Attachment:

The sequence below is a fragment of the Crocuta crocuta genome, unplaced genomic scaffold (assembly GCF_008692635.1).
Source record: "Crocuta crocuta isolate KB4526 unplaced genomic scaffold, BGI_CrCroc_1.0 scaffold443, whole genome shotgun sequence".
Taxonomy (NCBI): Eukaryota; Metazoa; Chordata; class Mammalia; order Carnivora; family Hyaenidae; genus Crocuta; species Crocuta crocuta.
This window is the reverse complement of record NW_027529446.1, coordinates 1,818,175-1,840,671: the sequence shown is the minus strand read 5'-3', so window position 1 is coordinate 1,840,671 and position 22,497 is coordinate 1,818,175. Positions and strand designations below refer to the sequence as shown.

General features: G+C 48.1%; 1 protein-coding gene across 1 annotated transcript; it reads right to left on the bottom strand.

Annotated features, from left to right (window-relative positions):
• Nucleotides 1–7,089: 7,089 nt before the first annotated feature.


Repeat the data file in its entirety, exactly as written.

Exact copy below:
The sequence below is a fragment of the Crocuta crocuta genome, unplaced genomic scaffold (assembly GCF_008692635.1).
Source record: "Crocuta crocuta isolate KB4526 unplaced genomic scaffold, BGI_CrCroc_1.0 scaffold443, whole genome shotgun sequence".
Taxonomy (NCBI): Eukaryota; Metazoa; Chordata; class Mammalia; order Carnivora; family Hyaenidae; genus Crocuta; species Crocuta crocuta.
This window is the reverse complement of record NW_027529446.1, coordinates 1,818,175-1,840,671: the sequence shown is the minus strand read 5'-3', so window position 1 is coordinate 1,840,671 and position 22,497 is coordinate 1,818,175. Positions and strand designations below refer to the sequence as shown.

General features: G+C 48.1%; 1 protein-coding gene across 1 annotated transcript; it reads right to left on the bottom strand.

Annotated features, from left to right (window-relative positions):
• Nucleotides 1–7,089: 7,089 nt before the first annotated feature.